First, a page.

tech2 News StaffMar 01, 2019 20:20:22 IST
A health care startup in Switzerland has just used gene editing technology CRISPR to treat a person with a genetic blood disorder called beta thalassemia.
This is certainly a first for the company, CRISPR Therapeutics, but also for the entire Western healthcare industry. It is the first time gene editing has been used as treatment by any clinic in the West. The study also has a medical partner, Vertex Pharmaceuticals, that is sponsoring the transfusions needed for the patient(s).
Beta thalassemia is a deadly blood disease that leaves most of its patients very dependent on regular transfusions. The disease is genetic, caused when somebody inherits a faulty or mutated copy of the haemoglobin gene. Haemoglobin is a critically important vessel in the blood for oxygen transport.
"Treating the first patient in this study marks an important scientific and medical milestone,” Samarth Kulkarni, CEO of CRISPR Therapeutics, said in a press release, “and the beginning of our efforts to fully realize the promise of CRISPR/Cas9 therapies as a new class of potentially transformative medicines to treat serious diseases."
In the new clinical trial, CRISPR is being used in two different ways.
First, bone marrow cells were collected from patients and the DNA in them "fixed" by replacing the faulty haemoglobin gene with a healthy one. These DNA-altered bone marrow cells are then transfused back into the patients' blood. This is quite a promising strategy, considering there's a "technical" possibility that the patient is fully cured of the disease after the treatment — that's if there are enough "healthy" bone marrow cells that multiply, make more of themselves and continue to keep their numbers decent over time.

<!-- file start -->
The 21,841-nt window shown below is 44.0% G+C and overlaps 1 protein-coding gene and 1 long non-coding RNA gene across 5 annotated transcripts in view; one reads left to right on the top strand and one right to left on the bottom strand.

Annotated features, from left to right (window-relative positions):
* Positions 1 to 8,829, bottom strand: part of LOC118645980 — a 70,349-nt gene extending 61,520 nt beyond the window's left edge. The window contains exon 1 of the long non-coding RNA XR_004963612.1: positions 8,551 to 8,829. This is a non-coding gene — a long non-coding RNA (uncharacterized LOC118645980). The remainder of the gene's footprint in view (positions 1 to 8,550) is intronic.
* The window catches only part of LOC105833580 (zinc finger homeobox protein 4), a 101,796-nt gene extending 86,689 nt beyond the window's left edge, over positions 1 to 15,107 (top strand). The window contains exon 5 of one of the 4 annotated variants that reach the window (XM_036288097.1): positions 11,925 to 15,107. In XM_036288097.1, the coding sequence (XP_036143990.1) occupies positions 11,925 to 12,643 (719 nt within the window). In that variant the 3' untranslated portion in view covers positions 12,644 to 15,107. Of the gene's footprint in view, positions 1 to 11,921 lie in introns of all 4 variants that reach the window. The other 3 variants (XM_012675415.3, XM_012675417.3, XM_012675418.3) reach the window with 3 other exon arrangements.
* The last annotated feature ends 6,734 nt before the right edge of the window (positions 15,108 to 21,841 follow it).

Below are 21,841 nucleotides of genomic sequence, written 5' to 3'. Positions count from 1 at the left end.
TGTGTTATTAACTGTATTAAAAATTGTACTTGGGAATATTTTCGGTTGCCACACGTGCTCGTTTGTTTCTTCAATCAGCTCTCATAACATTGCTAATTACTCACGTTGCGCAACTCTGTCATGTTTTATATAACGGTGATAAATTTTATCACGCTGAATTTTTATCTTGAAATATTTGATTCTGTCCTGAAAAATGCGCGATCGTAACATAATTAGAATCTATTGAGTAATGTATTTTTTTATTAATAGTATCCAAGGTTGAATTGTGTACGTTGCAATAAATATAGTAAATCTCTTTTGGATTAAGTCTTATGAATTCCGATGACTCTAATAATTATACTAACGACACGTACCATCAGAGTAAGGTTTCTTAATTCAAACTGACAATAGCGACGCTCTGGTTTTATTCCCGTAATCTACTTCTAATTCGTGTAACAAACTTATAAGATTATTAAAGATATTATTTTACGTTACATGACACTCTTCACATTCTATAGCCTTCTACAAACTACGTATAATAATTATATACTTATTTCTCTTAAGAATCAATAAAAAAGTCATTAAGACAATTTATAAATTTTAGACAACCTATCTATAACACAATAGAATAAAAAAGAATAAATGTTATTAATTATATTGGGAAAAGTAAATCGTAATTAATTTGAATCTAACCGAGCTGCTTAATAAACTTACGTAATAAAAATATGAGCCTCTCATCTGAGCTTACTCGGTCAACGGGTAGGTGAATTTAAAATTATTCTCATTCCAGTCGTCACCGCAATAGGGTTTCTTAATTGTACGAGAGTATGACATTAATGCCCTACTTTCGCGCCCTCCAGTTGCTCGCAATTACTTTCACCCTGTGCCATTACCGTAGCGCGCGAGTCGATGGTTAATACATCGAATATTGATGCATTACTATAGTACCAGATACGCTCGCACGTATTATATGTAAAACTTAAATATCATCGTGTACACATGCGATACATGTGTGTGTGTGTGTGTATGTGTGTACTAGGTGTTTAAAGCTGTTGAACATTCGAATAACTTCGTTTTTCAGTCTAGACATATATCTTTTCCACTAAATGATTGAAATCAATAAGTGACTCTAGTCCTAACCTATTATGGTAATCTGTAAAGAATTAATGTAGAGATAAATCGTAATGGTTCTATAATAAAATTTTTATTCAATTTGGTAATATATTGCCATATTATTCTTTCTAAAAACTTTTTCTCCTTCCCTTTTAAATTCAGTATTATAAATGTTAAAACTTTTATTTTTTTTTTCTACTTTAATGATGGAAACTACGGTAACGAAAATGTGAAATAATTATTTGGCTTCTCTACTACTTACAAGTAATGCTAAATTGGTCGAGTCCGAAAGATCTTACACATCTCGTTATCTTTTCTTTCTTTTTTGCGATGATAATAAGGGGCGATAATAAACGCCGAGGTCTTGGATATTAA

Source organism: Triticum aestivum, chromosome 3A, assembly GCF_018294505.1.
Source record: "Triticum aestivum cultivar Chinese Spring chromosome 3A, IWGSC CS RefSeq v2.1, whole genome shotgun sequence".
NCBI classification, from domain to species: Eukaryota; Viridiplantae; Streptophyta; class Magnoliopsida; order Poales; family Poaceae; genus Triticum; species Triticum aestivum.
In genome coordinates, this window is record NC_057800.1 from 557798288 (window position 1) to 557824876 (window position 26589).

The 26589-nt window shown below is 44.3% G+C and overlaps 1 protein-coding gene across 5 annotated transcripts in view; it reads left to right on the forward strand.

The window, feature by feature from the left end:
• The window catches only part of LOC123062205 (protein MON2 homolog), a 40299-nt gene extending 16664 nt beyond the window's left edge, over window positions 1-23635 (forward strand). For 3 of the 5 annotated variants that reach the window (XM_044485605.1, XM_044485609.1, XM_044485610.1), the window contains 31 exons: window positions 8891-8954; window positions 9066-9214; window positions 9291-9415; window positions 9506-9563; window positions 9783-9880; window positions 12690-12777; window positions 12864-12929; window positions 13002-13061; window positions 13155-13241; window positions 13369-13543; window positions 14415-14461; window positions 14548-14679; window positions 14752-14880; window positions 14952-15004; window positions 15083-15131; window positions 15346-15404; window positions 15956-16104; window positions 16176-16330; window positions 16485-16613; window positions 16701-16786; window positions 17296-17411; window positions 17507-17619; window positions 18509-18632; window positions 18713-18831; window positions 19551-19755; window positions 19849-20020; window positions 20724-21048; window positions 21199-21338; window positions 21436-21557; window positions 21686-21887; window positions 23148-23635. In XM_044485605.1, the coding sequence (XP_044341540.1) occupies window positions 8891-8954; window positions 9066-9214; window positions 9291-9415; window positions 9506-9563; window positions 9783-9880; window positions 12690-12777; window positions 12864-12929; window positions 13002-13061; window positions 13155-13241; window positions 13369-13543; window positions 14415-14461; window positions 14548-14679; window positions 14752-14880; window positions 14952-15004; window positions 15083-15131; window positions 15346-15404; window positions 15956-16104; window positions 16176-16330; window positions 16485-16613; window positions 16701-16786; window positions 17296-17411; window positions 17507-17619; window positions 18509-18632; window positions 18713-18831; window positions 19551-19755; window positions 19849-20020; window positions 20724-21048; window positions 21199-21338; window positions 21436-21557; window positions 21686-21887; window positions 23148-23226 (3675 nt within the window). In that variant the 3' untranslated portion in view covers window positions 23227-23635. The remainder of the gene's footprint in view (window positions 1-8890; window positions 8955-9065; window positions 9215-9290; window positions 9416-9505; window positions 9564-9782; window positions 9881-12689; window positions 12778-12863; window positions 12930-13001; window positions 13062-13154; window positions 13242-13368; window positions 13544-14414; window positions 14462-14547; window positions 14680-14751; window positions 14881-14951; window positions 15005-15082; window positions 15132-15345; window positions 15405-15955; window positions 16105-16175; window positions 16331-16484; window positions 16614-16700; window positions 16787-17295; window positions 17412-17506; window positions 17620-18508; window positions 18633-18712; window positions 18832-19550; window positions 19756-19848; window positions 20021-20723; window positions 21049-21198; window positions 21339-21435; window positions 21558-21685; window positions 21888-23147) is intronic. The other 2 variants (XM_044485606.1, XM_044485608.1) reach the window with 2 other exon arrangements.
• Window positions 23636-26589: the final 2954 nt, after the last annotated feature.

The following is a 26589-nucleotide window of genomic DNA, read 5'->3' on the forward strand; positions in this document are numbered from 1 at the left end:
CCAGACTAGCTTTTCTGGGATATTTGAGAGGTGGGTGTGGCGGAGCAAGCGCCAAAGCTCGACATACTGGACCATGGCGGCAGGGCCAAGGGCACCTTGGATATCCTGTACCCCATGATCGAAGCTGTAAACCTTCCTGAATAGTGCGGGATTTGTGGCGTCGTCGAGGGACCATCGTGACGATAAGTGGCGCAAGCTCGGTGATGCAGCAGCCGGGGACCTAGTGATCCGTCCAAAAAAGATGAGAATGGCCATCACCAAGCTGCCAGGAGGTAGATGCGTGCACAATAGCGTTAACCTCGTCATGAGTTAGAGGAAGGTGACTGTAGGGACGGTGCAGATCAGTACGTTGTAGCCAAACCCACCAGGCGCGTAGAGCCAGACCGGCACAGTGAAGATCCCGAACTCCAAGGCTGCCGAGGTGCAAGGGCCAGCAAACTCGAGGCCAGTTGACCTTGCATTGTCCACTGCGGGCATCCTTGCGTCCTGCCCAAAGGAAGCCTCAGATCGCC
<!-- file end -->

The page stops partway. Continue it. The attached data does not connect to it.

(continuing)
This best case scenario isn't something the company can guarantee for now.
The company also plans to use the same technique to treat sickle-cell anaemia, another blood disorder that is both genetic and linked with haemoglobin.
The second CRISPR strategy used by the startup is switching on a different gene in the body — one that helps produce fetal haemoglobin. This version, as is obvious from the name, is a kind of haemoglobin that is useful to us when we're infants. It turns off automatically by 6 months after birth, by when all the fetal haemoglobin is replaced by mature haemoglobin cells. CRISPR is being used here to switch the dormant fetal haemoglobin gene back on so it can compensate for the low counts of healthy haemoglobin.
Blueprints for a formal trial with multiple patients have already been made, but the company wants to wait to see how their patient zero responds before treating others.
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